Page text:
China backs Russian plan on Syria chemical weapons
Beijing: China on Tuesday backed a Russian proposal to place Syria`s chemical weapons under international control in a bid to avert a possible US military strike, even as a Syrian opposition delegation landed here today for talks.
A six-member delegation of the opposition Syrian National Dialogue Forum started its visit to China today at the invitation of the Chinese People`s Institute of Foreign Affairs, Foreign Ministry spokesman Hong Lei said.
During their stay, senior officials of the Chinese Foreign Ministry will meet and "exchange views with them on the situation", Hong told a daily news briefing.
This is the second time China, a firm backer of the Assad regime, is hosting a delegation of the Syrian opposition.
"China has been engaged in mediation efforts with all parties involved in the Syrian issue in an active and balanced way, making unremitting endeavours to push for a political solution," Hong said.
China has always maintained that a political solution is the only realistic way out for the Syrian issue and it should be firmly adhered to, especially under the current situation, Hong said.
The spokesman also said China welcomed the Russian proposal to push Syria to place its chemical weapons under international control and called on the international community to "actively consider" the suggestion.
Russia`s Foreign Minister Sergei Lavrov has called on Damascus to "place the chemical weapons under international control and then have them destroyed".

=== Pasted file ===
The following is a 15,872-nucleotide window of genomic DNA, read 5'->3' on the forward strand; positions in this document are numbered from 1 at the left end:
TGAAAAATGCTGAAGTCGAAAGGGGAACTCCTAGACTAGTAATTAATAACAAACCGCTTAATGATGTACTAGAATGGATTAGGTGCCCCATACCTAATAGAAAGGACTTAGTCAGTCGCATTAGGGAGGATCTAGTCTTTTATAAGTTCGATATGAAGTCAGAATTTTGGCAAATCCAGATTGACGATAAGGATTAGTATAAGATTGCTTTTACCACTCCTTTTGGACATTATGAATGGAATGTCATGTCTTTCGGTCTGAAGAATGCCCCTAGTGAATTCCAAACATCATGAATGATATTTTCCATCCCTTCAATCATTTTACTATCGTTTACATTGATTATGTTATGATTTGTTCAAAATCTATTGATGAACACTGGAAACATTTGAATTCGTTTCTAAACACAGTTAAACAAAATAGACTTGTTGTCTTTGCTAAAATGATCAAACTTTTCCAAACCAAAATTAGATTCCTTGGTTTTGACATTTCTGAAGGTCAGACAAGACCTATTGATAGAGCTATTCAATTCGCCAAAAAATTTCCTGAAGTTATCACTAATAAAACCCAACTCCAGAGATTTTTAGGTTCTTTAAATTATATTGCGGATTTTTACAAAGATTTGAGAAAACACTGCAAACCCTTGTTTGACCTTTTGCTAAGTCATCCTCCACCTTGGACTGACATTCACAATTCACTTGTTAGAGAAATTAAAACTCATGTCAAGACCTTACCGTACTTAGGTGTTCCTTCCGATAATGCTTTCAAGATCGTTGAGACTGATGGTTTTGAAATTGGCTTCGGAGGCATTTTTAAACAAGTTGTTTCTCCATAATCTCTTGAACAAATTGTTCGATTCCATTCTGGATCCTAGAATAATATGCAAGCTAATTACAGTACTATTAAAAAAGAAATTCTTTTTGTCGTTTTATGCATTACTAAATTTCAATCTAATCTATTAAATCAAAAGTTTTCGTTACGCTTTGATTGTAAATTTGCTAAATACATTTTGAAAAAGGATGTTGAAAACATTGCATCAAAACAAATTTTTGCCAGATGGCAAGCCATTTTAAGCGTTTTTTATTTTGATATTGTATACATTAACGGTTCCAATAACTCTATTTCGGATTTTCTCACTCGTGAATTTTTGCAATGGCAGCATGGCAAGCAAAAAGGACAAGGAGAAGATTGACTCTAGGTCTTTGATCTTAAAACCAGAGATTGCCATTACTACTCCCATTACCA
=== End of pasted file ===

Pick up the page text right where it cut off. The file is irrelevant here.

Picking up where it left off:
"As long as the proposals are conducive to easing the current tensions in Syria and achieving a political solution as well as peace and stability in Syria and the region, the international community should actively consider them," Hong said.
Lavrov spoke about the proposal yesterday, hoping such a move would help avert a possible US strike against the Arab country, which was welcomed by US President Barack Obama.
Syrian Foreign Minister Walid al-Moallem welcomed the Russian proposition.
Obama said the Russian proposal is "potentially a positive development," and he would prefer to have a diplomatic solution to the crisis rather than launch a military attack.
"We are firmly opposed to resorting to force in international relations. Unilateral military action is against the purposes and principles in the UN Charter and will put the region in turmoil," Hong said, calling for the parties to think twice before using military tools.
On allegations that some chemicals and missiles in Syria came from Russia, Iran and China, Hong stressed China`s signatory status to the Chemical Weapons Convention.
China strictly fufils the obligations in the treaty, including submitting all declarations to the Organization for the Prohibition of Chemical Weapons and accepts inspections, Hong said.
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